There appear to be 3 WiFi modules at use in the DSi. These implement both the "old" WiFi chip (MM3315/MM3218) for DS-mode backwards compatibility, as well as a new Atheros 6k-based WiFi chip. The DS WiFi is configured through profiles 1-3 and is limited to 802.11b 1-2Mbps and WEP encryption while the Atheros supports 802.11g rates and WPA encryption, configured through profiles 4-6.
Next to the WiFi chips, these modules also carry the NVRAM chip. The DSi only uses a tiny portion of the 128KB available for startup data, calibration, and user settings. Newer revisions of this board have a SPI EEPROM that has no backing memory for most of the 1Mbit address space (presumably as cost savings?). Thus, older modules can be used for installing the "dslink" WiFi loader (to be launched in DSi mode via save-game hacks in DSi hybrid games), while newer modules require a hardmod (chip replacement) to achieve this (as demonstrated by khmann, using an ST M34PE20 chip as replacement). All revisions of the module have footprints for both large and small NVRAM chip, and the change to the limited chip occurred prior to the release of the dslink exploit.
The Mitsumi WiFi is controlled through data in the NVRAM (eg: calibration data, allowed channels), while the Atheros configuration is stored in the other tiny IC on the board, an I2C EEPROM.
The pinout of the connector can be found in FCC documents (see below). This connector includes pins for JTAG access to the Xtensa core in the Atheros chip (using 3.3V signals, though the 1.8V rail needs to be supplied from an external source as well). It presumably uses the same debug interface as found in the ESP8266 and ESP32 chips (which also use Xtensa CPUs), though no reports of people attempting to connect to it have been found at the time of writing.
If this module is disconnected the DSi turns on to a black screen, because it can't read the NVRAM. If the DSi doesn't like the data contained on the module it will give either error 0000FEFE or 0000FE00 at poweron. See stage1 for more information.
The original DSi DWM-W015 module features two wireless chips; a Mitsumi MM3218 for DS compatibility and a more modern Atheros AR6002G BGA which share the antenna through an RF switch. It also features 1Mbit of SPI EEPROM (ST M45PE10) for NVRAM. It has enough space to store a full copy of the old DS firmware.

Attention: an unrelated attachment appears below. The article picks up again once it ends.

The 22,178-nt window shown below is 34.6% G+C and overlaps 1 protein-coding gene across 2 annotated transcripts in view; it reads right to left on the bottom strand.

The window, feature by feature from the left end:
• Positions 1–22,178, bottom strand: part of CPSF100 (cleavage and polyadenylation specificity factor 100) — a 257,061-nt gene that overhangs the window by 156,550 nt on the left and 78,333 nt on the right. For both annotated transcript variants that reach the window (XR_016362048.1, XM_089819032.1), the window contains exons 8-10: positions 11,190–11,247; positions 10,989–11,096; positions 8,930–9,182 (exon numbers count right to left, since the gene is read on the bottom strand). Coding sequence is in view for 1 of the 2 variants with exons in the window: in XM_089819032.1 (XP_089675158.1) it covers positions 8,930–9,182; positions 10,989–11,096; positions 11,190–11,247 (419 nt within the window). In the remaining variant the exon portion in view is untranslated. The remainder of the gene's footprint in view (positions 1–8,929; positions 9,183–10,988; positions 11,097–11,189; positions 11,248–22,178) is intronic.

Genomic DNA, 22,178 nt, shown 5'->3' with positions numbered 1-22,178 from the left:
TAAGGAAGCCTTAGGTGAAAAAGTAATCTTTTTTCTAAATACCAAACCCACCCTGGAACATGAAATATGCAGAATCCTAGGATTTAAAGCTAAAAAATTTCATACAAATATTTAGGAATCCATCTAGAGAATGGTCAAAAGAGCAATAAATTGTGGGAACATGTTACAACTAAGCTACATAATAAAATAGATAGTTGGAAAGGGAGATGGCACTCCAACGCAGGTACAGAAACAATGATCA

The updated DWM-W015A module uses a tiny "5A32" chip as NVRAM (UDFN/XSON, as opposed to the SOIC-sized chip in the older revision). Only the first and last few memory blocks are actually backed by a nonvolatile memory, other addresses return garbage.
The DSiXL or DSi/LL module is labeled DWM-W024, and includes only an Atheros AR6013G-AL1C, a 5A32 variant, empty SPI flash pads, and another small chip, the Atheros-native I2C configuration. For reference, the 3DS DWM-W028 module is reported to use an Atheros AR6014G-AL1C. The connector pinout is unchanged. These AR601x chips contain the combined functionality of both the AR6002 and MM3218 chips found on the DWM-W015.
Note the circle in this image shows a 10k resistor from pin 5 WP to GND, which the ST M45PE10 datasheet indicates will write-protect the first 64K. To disable this protection according to the SPI datasheet, remove the resistor and solder pin 5 to pin 6 VCC.
Debugging the Ath6k Xtensa CPU
In case you want to run your own code on it (and subsequently need to debug it), the Atheros chip has two debug facilities: UART and JTAG. UART is a simple serial connection for printf-debugging, while JTAG can be used for single-stepping, breakpoints, etc.
NOTE THAT BOTH UART AND JTAG USE 1.8V LOGIC LEVELS. DO NOT DRIVE WITH 3.3 OR 5.0 V!!!
Serial communication on the Xtensa side can be done as described in GBATEK. On the DWM-W015, the UART testpoints appear on the bottom side of the PCB, near the edge (see below). On the DWM-W024, RX and TX are probably one of the four testpoints on the top side (see above).
The four primary JTAG pins are exposed on the connector to the main board. However, the AR6002 has two extra pins that control JTAG functionality: JTAG_nRST and EJTAG_RST. They are marked in the image below, and they work as follows:
- JTAG_nRST resets the CPU core when pulled low. Some debuggers use this signal.
- EJTAG_RST is latched on chip powerup. If high, after a 'system' reset (read: the nWIFI_RST on the connector is pulled low), the Xtensa CPU is held at reset until JTAG_nRST is brought high. If EJTAG_RST is low, nothing special happens.
Thus, if your debugger has a JTAG_nRST signal (and you want to use it), pull EJTAG_RST to VDD18, and connect JTAG_nRST to your debugger. Otherwise, pull EJTAG_RST to ground (or leave it floating as-is, it probably has an internal pulldown).
As debugger, OpenOCD (or its fork for the ESP32) and any JTAG dongle compatible with it should work. Note that all JTAG communications use 1.8V! Using a higher voltage will kill the AR6002!
The DWM-W024 has four testpoints with currently-unknown functionality. These are probably UART TX, UART RX, JTAG_nRST, and EJTAG_RST. However, which testpoint is which signal is not yet known.
- FCC "label location" document of the DWM-W015 (includes pinout)
- FCC "label location" document of the DWM-W024 (includes pinout)
- File:3002 Datasheet.pdf MM3315 aka RF3002 datasheet (old DS WiFi baseband chip)
- File:9008-pk020 Rev(B).pdf RF9008 datasheet (old DS WiFi RF chip)
- File:AR6002 Atheros.pdf.zip AR6002 datasheet (zipped to circumvent wiki upload size limits)
- GBATEK's information on the AR6002.
- MM3218 and AR60xx chip pinouts on GBATEK